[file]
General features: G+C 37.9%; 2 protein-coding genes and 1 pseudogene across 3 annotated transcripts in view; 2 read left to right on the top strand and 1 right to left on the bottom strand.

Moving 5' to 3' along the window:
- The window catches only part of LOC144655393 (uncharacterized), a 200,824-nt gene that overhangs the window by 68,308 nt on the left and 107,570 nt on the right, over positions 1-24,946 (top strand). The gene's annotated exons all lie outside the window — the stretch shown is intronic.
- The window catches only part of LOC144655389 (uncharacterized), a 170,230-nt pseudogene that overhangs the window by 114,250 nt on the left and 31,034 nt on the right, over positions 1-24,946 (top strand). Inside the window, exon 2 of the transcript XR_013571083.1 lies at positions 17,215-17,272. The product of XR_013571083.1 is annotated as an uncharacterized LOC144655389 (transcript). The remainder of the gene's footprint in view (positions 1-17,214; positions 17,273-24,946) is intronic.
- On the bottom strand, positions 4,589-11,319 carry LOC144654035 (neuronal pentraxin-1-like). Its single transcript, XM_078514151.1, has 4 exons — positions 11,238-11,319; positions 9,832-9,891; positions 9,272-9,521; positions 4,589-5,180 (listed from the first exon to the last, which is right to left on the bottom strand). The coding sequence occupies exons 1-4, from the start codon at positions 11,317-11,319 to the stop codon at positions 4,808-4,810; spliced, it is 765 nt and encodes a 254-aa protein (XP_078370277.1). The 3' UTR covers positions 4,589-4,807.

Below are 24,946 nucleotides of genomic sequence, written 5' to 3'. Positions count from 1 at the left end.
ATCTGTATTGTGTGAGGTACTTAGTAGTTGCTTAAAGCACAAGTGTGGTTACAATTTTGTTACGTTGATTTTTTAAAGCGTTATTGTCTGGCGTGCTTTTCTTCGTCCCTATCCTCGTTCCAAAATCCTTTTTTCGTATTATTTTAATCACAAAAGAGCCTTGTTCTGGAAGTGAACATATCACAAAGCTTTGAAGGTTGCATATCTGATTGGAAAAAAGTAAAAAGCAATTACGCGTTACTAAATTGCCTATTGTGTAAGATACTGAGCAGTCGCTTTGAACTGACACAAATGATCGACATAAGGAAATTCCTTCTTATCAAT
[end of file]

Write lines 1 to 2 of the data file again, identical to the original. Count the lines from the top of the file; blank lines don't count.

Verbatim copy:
General features: G+C 37.9%; 2 protein-coding genes and 1 pseudogene across 3 annotated transcripts in view; 2 read left to right on the top strand and 1 right to left on the bottom strand.

Moving 5' to 3' along the window: